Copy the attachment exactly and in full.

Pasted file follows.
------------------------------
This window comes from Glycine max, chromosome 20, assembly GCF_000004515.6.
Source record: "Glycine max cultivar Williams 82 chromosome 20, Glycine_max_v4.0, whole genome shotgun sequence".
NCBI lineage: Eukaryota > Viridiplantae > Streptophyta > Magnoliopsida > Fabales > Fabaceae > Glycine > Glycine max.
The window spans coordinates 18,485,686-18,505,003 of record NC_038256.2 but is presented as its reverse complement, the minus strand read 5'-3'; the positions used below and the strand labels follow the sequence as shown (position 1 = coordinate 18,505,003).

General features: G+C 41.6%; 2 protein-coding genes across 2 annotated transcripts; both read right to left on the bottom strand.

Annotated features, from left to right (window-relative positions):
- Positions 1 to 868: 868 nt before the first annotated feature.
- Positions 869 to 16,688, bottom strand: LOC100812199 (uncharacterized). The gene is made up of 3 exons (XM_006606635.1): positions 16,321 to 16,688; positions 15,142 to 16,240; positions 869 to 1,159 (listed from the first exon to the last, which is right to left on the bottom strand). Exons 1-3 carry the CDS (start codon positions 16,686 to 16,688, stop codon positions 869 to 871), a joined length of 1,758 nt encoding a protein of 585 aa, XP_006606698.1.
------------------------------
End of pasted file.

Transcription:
This window comes from Glycine max, chromosome 20, assembly GCF_000004515.6.
Source record: "Glycine max cultivar Williams 82 chromosome 20, Glycine_max_v4.0, whole genome shotgun sequence".
NCBI lineage: Eukaryota > Viridiplantae > Streptophyta > Magnoliopsida > Fabales > Fabaceae > Glycine > Glycine max.
The window spans coordinates 18,485,686-18,505,003 of record NC_038256.2 but is presented as its reverse complement, the minus strand read 5'-3'; the positions used below and the strand labels follow the sequence as shown (position 1 = coordinate 18,505,003).

General features: G+C 41.6%; 2 protein-coding genes across 2 annotated transcripts; both read right to left on the bottom strand.

Annotated features, from left to right (window-relative positions):
- Positions 1 to 868: 868 nt before the first annotated feature.
- Positions 869 to 16,688, bottom strand: LOC100812199 (uncharacterized). The gene is made up of 3 exons (XM_006606635.1): positions 16,321 to 16,688; positions 15,142 to 16,240; positions 869 to 1,159 (listed from the first exon to the last, which is right to left on the bottom strand). Exons 1-3 carry the CDS (start codon positions 16,686 to 16,688, stop codon positions 869 to 871), a joined length of 1,758 nt encoding a protein of 585 aa, XP_006606698.1.